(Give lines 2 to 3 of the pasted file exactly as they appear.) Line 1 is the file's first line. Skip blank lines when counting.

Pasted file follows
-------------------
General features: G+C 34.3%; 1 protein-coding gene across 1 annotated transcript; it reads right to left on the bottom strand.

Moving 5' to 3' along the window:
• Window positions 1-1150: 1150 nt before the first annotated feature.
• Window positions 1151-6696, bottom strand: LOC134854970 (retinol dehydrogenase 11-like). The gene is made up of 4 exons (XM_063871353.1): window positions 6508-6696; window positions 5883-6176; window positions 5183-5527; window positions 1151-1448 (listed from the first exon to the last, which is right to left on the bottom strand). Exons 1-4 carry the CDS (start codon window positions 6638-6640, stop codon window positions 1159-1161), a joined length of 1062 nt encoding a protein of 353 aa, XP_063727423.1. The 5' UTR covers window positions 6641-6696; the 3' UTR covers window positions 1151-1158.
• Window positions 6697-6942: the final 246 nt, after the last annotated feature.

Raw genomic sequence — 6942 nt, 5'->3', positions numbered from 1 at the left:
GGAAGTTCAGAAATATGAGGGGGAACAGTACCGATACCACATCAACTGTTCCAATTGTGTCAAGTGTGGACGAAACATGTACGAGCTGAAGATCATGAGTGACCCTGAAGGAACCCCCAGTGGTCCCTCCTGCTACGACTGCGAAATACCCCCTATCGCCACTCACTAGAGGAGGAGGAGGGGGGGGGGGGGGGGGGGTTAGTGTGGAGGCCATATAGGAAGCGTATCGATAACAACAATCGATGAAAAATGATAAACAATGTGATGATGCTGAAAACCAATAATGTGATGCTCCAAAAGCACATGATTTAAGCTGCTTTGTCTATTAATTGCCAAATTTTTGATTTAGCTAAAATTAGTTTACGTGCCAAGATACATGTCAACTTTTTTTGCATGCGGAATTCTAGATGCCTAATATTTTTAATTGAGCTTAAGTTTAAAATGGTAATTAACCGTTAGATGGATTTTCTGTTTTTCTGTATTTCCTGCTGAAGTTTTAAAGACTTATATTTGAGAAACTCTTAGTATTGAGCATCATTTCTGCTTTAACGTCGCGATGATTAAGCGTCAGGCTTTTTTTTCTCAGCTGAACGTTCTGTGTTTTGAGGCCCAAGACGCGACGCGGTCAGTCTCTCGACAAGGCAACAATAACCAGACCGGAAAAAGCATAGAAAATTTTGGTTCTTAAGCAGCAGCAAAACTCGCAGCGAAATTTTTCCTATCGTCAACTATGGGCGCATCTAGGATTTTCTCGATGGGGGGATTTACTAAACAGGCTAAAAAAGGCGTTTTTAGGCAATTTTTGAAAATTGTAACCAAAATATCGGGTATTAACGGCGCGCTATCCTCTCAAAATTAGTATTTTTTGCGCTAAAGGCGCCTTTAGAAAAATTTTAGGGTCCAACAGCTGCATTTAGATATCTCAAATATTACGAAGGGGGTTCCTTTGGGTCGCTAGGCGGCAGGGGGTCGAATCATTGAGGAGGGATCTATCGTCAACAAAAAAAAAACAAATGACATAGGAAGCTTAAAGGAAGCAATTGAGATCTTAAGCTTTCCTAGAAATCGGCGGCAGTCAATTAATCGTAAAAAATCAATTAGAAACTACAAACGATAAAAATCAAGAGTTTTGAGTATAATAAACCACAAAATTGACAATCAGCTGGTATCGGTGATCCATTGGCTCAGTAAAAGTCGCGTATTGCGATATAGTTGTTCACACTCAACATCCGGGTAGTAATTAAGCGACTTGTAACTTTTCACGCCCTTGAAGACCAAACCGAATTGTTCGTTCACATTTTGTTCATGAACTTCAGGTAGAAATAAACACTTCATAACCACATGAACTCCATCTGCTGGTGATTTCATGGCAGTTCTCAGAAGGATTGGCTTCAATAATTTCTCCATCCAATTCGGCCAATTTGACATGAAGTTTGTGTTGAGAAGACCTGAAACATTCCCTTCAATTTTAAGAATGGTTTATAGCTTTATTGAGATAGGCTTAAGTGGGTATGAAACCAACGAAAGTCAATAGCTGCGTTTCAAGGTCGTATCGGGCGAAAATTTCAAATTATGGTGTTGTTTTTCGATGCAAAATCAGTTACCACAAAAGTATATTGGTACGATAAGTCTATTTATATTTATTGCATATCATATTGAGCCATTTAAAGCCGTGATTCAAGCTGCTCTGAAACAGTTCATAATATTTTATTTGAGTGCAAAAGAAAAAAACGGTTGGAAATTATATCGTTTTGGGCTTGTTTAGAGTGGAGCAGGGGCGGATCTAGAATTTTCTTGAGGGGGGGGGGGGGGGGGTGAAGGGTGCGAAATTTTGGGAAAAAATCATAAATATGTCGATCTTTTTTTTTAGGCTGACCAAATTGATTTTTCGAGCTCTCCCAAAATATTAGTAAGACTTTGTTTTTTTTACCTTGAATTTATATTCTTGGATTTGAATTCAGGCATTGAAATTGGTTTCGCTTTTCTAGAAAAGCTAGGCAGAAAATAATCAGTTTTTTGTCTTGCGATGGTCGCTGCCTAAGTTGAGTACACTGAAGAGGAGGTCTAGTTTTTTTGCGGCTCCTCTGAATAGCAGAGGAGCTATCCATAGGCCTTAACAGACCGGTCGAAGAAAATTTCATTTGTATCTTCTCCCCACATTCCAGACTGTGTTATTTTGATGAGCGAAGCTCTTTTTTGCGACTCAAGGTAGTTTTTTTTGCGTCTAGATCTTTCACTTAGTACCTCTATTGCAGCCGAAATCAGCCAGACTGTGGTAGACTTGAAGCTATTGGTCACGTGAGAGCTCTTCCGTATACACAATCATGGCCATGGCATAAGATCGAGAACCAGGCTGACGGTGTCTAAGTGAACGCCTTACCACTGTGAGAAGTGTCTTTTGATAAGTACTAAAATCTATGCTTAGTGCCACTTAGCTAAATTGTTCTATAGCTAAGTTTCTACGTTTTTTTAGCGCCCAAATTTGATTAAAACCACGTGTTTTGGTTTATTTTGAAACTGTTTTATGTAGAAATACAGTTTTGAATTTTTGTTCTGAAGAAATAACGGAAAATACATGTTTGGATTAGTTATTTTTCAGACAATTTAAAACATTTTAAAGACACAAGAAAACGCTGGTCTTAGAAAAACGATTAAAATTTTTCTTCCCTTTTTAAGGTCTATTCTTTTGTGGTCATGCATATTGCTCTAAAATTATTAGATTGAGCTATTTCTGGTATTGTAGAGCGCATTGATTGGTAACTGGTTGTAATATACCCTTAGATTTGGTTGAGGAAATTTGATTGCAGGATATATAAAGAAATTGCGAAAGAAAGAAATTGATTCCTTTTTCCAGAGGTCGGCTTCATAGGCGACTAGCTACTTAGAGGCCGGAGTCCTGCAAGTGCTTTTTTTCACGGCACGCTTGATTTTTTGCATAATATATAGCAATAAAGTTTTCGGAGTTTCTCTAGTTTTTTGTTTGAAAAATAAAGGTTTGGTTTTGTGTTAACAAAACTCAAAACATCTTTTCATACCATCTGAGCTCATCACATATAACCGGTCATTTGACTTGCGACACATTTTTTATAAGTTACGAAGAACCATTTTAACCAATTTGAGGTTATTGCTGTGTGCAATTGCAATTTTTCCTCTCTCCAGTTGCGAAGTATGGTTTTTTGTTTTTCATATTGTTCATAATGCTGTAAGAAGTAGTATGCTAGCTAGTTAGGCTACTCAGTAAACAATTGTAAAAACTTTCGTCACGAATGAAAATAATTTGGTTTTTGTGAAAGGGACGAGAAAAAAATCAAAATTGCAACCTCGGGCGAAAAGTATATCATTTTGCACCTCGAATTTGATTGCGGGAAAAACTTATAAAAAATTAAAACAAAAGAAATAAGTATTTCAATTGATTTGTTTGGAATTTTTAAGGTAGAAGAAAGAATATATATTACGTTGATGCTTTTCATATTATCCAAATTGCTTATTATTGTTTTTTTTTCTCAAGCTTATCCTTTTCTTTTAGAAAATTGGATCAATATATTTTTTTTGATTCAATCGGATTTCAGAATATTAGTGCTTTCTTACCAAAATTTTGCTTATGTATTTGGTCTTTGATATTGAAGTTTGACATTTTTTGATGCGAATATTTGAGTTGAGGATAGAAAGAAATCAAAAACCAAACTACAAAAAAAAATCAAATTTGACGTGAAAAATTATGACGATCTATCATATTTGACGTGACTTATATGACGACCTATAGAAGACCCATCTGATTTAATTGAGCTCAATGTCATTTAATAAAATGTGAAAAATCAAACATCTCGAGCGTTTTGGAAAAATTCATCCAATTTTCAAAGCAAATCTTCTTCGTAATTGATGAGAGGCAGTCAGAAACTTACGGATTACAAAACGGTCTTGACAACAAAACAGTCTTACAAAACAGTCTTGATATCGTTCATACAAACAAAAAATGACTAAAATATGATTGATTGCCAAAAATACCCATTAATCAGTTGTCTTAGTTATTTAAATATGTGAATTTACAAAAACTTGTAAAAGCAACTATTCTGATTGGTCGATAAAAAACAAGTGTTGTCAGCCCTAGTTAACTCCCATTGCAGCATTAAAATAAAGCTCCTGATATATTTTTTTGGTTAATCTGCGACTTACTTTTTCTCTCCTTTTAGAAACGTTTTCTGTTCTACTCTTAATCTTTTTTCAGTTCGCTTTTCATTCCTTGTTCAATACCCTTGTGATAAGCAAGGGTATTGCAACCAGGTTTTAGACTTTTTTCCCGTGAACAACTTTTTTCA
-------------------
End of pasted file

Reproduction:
Moving 5' to 3' along the window:
• Window positions 1-1150: 1150 nt before the first annotated feature.